01 Understanding Genetics and Your Body
To understand the causes of monogenic disorders and their impact on human health.
A monogenic disorder is a disease that results from a change or variation in a single gene occurring in all of the body’s cells. Monogenic diseases affect millions of people in the U.S. The nature of a monogenic disease depends on the functions performed by the affected gene.1
There are three main ways to inherit a monogenic disorder:
- Dominant disorders reflect the relationship between two versions of a gene. Individuals receive two versions of each gene, known as alleles, from each parent. If the alleles of a gene are different, one allele will be expressed, making it the dominant gene. The effect of the other allele, known as the recessive gene, is masked.2
- Recessive disorders also reflect the relationship between two different versions of a gene, in which the dominant allele is expressed and the effect of the recessive allele is masked. In the case of a recessive disorder, an individual inherits two copies of the mutated (changed) allele in order for the disease to be present.2
- Sex-linked disorders result from a trait in which a gene is located on a sex chromosome. In humans, the term “sex-linked” generally refers to traits that are influenced by genes on the X chromosome, which is large and contains many more genes than the smaller Y chromosome. Sex-linked disorders usually affect males because they have a single copy of the X chromosome that varies the variant. In females, the effect of the variant may be masked by the second healthy copy of the X chromosome.2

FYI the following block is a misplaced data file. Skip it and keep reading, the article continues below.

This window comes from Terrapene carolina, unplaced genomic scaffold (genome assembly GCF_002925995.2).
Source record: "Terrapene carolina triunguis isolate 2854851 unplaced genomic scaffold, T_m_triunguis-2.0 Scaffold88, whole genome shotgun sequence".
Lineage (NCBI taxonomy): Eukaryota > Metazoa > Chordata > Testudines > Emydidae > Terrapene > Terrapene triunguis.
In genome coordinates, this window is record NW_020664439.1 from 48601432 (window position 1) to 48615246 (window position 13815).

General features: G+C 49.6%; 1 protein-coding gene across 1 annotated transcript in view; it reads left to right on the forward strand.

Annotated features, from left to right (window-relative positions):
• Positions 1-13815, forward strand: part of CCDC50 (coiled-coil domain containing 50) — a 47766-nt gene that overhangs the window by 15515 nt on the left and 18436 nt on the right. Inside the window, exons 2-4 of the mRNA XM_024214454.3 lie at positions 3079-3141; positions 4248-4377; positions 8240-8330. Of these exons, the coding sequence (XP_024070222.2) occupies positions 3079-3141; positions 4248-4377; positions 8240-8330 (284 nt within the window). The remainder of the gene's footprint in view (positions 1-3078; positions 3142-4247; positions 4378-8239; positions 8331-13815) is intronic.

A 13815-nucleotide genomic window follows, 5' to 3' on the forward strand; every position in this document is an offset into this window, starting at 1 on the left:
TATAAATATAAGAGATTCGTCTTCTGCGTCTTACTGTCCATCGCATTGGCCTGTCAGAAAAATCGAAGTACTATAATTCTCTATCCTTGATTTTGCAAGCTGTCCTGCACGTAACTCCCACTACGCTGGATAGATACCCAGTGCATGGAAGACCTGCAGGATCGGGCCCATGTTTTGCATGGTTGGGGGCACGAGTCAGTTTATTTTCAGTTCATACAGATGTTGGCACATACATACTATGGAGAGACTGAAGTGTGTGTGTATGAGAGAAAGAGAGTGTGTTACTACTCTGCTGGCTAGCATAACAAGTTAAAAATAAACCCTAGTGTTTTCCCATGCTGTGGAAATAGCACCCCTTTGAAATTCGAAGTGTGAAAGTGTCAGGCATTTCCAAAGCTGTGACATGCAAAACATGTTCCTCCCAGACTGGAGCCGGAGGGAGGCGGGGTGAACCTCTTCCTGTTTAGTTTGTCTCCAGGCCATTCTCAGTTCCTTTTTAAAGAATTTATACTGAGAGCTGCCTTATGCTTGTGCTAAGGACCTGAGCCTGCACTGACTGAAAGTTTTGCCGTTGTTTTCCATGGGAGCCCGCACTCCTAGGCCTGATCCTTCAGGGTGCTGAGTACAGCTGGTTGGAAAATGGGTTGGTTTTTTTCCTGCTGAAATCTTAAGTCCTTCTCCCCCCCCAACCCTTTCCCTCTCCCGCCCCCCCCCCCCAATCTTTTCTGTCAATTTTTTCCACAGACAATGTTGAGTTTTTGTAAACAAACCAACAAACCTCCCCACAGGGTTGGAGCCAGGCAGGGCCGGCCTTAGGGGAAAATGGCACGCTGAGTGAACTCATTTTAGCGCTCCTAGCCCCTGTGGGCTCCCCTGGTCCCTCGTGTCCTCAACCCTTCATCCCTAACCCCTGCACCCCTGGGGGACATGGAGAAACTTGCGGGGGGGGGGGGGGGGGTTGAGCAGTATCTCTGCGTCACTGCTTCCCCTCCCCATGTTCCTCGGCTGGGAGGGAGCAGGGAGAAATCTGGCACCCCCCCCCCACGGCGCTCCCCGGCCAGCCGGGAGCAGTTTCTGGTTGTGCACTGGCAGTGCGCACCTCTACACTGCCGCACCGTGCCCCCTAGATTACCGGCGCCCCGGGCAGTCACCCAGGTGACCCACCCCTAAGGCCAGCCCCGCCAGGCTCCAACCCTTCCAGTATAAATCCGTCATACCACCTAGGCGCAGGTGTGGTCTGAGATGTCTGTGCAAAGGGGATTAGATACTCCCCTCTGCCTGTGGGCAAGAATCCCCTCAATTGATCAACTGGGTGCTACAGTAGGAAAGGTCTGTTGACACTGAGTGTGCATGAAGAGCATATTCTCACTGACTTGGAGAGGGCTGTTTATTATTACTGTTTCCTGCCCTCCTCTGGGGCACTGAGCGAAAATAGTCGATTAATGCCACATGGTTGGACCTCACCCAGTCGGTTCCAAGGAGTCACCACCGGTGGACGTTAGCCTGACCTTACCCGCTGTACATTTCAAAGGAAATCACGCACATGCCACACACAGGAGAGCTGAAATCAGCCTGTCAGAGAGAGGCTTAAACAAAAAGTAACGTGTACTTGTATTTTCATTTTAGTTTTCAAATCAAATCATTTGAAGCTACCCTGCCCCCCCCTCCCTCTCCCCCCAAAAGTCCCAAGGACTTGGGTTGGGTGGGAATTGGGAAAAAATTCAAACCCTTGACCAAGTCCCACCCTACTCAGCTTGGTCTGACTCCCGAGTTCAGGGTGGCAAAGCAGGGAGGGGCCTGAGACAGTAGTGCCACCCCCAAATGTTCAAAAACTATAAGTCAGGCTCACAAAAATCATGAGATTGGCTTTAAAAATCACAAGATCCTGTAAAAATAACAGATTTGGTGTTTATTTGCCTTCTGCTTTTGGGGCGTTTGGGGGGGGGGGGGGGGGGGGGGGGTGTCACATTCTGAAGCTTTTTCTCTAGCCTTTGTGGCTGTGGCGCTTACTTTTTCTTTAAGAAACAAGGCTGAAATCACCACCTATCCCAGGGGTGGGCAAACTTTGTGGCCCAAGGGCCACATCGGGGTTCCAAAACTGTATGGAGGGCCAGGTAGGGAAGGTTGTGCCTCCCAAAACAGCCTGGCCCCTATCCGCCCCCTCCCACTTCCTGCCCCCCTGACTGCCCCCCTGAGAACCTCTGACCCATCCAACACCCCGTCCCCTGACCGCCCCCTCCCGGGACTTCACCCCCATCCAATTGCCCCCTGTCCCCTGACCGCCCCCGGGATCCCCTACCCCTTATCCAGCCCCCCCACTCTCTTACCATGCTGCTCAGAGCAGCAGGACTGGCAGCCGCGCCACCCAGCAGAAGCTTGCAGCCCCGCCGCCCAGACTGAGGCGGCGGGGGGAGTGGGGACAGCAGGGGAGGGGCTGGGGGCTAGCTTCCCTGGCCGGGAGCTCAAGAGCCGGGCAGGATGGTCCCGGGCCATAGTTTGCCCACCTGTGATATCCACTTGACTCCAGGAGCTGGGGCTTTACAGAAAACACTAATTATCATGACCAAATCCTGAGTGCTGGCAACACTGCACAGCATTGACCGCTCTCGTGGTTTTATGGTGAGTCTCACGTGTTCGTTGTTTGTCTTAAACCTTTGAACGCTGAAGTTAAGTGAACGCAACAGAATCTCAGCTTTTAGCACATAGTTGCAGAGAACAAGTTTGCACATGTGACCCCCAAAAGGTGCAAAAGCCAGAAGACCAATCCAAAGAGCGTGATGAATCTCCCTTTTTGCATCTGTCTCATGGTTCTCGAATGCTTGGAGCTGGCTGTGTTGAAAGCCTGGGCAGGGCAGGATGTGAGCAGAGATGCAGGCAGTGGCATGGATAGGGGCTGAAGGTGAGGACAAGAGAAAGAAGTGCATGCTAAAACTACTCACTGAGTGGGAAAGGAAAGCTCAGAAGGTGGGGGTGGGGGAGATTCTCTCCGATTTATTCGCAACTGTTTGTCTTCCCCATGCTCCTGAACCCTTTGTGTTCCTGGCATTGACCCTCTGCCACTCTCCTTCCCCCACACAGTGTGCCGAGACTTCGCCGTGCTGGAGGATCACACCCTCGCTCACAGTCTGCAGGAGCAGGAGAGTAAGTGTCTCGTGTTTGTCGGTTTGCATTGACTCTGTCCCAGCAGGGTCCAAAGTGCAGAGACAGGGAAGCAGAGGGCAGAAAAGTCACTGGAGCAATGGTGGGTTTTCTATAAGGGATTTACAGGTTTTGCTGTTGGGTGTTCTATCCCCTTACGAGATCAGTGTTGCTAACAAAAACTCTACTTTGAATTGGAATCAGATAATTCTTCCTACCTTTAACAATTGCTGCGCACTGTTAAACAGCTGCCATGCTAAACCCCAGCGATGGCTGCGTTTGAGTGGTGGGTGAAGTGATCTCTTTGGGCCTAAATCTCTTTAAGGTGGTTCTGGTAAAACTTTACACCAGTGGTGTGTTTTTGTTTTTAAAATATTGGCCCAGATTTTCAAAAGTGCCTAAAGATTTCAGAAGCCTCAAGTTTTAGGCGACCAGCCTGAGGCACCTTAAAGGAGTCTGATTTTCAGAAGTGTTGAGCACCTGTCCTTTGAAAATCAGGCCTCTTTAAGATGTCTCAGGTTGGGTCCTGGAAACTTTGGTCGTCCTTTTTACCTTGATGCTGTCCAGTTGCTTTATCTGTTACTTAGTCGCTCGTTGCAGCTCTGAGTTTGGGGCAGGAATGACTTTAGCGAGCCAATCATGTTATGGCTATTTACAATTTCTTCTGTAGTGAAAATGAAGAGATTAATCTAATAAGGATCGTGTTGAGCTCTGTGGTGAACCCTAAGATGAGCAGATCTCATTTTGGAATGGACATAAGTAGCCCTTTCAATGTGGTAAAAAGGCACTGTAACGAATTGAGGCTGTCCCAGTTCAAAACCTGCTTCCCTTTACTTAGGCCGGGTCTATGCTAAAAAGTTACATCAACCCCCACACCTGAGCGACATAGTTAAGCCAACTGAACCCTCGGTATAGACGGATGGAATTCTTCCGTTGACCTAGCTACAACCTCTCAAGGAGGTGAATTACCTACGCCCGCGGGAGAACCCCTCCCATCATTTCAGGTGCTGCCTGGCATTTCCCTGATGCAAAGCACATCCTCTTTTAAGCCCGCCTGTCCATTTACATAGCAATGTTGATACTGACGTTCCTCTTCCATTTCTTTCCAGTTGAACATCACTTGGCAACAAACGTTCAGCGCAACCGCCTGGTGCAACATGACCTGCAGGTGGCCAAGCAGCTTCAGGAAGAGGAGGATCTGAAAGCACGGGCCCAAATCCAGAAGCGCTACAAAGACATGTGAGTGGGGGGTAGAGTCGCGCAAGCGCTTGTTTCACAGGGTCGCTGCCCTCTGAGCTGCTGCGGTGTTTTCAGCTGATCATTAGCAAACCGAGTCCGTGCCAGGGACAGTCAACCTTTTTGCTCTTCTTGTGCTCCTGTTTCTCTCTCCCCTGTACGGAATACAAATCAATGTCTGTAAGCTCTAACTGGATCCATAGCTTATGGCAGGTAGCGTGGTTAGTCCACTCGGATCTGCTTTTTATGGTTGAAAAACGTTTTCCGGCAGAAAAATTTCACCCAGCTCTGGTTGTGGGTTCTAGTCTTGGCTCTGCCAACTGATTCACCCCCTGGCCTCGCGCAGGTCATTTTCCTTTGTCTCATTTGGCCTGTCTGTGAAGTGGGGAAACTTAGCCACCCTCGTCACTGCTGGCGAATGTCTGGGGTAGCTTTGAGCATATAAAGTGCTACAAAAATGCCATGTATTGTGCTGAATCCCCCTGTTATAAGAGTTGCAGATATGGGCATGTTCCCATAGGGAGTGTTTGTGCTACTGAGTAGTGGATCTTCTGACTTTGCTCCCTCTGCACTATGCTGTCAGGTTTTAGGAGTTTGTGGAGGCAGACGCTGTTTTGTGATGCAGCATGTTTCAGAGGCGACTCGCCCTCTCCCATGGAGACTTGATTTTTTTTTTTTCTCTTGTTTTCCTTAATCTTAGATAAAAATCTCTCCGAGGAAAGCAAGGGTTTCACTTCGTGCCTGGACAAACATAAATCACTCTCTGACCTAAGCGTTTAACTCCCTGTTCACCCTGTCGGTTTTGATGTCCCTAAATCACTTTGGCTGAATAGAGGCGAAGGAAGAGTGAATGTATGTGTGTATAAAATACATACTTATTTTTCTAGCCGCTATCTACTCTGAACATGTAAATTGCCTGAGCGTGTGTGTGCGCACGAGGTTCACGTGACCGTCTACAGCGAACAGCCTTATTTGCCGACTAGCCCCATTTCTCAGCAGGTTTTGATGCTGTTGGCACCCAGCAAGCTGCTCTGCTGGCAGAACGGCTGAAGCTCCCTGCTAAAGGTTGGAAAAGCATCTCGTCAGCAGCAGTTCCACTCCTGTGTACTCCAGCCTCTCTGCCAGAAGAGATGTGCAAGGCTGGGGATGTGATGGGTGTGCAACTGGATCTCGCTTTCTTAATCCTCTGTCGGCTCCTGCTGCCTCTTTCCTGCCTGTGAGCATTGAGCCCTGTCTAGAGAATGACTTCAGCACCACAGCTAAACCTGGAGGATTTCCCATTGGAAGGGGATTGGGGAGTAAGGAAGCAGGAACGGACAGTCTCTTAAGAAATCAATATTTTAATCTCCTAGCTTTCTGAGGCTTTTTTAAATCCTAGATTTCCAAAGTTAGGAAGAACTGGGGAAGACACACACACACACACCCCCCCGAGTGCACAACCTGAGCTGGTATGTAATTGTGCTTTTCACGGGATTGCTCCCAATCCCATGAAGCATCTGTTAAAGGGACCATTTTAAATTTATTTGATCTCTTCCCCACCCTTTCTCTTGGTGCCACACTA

Additional Interesting Fact
Approximately 5,000 types of monogenic disorders have been identified to date. These include most rare disorders as well as some common ones.3,4
Monogenic disorders, so named because they result from a variant of a single gene occurring in all of the body’s cells, affect millions of people in the U.S.
The three main types of monogenic disorders are dominant, recessive, and sex-linked
- Appendix G, Single-gene disorders. Genetic Alliance; District of Columbia Department of Health. Understanding Genetics: A District of Columbia Guide for Patients and Health Professionals. Washington (DC): Genetic Alliance; 2010. https://www.ncbi.nlm.nih.gov/books/NBK132154. Accessed December 21, 2021.
- Talking Glossary of Genetic Terms. U.S. Department of Health and Human Services, National Institutes of Health, National Human Genome Research Institute; 2021. https://www.genome.gov/genetics-glossary. Accessed October 5, 2021.
- Babar U. Monogenic disorders: an overview. Int J Adv Res. 2017;5(2):1398-1424. doi: 10.21474/IJAR01/3294.
- Prakash V, Moore M, Yanez-Munoz RJ. Current progress in therapeutic gene editing for monogenic diseases. Mol Ther. 2016;24(3):465-474.